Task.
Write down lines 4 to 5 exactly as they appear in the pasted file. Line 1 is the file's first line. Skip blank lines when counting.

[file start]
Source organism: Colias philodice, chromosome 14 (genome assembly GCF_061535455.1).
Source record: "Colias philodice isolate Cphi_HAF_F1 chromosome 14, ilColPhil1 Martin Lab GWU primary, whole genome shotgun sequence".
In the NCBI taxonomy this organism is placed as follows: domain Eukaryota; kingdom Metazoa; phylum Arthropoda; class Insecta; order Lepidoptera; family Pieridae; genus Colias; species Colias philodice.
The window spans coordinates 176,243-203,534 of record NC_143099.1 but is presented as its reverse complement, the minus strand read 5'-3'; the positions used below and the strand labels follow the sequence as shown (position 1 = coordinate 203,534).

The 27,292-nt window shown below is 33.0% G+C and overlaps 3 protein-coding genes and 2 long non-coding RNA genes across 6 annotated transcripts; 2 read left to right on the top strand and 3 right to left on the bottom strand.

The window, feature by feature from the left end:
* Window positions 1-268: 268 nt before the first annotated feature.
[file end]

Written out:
The window spans coordinates 176,243-203,534 of record NC_143099.1 but is presented as its reverse complement, the minus strand read 5'-3'; the positions used below and the strand labels follow the sequence as shown (position 1 = coordinate 203,534).

The 27,292-nt window shown below is 33.0% G+C and overlaps 3 protein-coding genes and 2 long non-coding RNA genes across 6 annotated transcripts; 2 read left to right on the top strand and 3 right to left on the bottom strand.